Helping older family members through the aging process is an overwhelming experience for many of us. It is even daunting for me and I am in the home health care business!
Fortunately, specialists in geriatric care management or care management are available to help us help our parents make the transition from an independent lifestyle to one that incorporates varying degrees of assistance.
Geriatric care managers (GCM) or care managers (CM) are professionals with the experience, education and training to advise families as they navigate the maze of resources and questions that make providing the best home health care possible.
Indeed, for most of our lives Mom and Dad have lived independent, interesting lives as the capable matriarch or patriarch of the family. But now in their elder years, these same parents often experience diminished physical, mental and social capacities. I have experienced this role reversal with a number of my older family members, including my mother. Now, I must take on the job of the responsible adult or the “parent.”
As a result, many of us feel lost, angry and even at odds with our siblings on how to provide the best home care for our aging parents. That’s when a skilled care manager can make a big difference.
What is a Geriatric Care Manager?
As John W. Gibson, DSW, says in his book “Health Care Issues of Aging Families: A Handbook for Adult Children,” a geriatric care manager is an elder expert who can, “Help you take stock, develop a plan, identify resources needed, implement the plan, and monitor the progress of the plan, modifying it as needed.”
He explains that geriatric care managers are often nurses or social workers or others with years of experience in the home health field. They are trained in family dynamics, family communication and family conflict.
We like how he describes a GCM as a coach or a guide. Dr. Gibson describes that an experienced care manager who someone who is able to see the big picture. As a result, in the role of advisor this disinterested third party can help coordinate the many details that range from locating senior housing to offering emotional support and family mediation.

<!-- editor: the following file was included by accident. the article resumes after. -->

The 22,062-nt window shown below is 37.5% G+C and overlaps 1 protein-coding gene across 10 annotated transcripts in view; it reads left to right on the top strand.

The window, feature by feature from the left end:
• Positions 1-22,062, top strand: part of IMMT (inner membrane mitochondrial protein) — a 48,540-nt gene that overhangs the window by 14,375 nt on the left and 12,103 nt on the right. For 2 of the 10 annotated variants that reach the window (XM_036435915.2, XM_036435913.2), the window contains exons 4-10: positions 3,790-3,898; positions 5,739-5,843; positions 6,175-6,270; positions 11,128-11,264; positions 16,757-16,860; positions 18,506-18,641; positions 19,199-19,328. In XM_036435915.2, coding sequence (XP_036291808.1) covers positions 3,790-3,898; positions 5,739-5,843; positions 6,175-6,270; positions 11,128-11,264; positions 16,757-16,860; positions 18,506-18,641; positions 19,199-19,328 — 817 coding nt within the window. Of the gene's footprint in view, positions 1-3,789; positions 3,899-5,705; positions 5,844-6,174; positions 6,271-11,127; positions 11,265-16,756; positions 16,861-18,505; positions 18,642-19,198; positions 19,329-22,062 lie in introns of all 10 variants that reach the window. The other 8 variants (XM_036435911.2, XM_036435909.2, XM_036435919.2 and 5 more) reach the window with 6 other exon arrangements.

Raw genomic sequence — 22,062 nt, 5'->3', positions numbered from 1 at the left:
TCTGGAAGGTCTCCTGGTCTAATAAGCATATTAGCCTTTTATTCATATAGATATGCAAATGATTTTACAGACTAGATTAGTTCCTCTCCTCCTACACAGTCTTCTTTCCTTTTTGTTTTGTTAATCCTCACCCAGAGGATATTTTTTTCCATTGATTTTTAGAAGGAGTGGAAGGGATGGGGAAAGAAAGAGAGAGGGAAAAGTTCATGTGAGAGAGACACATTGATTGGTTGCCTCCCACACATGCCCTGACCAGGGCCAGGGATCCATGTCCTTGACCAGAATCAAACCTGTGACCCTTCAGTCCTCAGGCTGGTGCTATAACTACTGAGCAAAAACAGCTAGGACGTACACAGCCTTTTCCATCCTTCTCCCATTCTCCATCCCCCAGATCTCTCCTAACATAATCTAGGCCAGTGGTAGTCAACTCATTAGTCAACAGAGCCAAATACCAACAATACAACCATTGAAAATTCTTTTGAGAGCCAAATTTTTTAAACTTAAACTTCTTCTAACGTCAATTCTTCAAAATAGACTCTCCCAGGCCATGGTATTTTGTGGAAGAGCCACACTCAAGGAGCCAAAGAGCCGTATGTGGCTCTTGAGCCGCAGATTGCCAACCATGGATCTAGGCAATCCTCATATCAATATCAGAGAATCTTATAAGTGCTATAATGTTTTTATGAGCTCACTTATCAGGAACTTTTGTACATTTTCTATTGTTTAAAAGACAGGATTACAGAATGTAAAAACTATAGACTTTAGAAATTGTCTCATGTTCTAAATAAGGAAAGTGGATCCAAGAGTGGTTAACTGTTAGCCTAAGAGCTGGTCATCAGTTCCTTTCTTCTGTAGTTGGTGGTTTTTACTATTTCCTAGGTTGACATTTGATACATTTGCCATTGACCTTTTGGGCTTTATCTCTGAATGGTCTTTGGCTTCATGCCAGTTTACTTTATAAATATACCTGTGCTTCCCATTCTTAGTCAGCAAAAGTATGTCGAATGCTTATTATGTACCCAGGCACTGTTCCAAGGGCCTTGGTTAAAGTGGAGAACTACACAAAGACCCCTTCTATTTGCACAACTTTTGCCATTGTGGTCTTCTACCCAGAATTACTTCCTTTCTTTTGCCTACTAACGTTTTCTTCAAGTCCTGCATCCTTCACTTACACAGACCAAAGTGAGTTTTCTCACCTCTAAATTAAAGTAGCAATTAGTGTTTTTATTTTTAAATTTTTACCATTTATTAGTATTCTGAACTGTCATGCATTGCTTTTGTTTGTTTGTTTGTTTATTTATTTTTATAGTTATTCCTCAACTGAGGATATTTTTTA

What Geriatric Care Managers Do
Geriatric care managers perform all kinds of tasks. They can assess needs, handle crises, refer to a long-term facility, mediate family differences and find community resources. For out-of-town families they often act as surrogate family caregivers at doctor appointments and even assist with caregiving.
When geriatric care managers are brought on board, they usually meet with your loved one (and family members, if appropriate) to evaluate the current situation. They assess your loved one’s physical environment and mental, social, and emotional functioning and independence. Based on this assessment and conversations with family members, GCMs identify your loved one’s care needs.
• Plan of care
Once the assessment is complete, GCMs will make recommendations about the types of care your loved one needs. They meet with you to review these recommendations in detail and get your feedback. They note recommendations in a written plan of care. As care progresses or as care needs change, care managers note progress and make updates as needed.
• Coordination of services
Geriatric care managers can be as actively involved in the care of your loved one as you need them to be. But you need to clarify expectations at the outset. Most GCMs know all the senior care providers in your area and are well prepared to help you find the best match for your loved one. You can use them to help you find agencies such as Andelcare to provide in-home care, hospice, or skilled nursing care, as well as to coordinate the comings and goings of the caregivers. If your loved one needs residential care, the GCM will help you find the best assisted living or nursing home that meets your loved one’s needs and fits within your budget. Some GCMs will also help with day-to-day care for your loved one — picking up prescriptions, taking your loved one to doctor appointments, or visiting for regular check-ins.
• Family support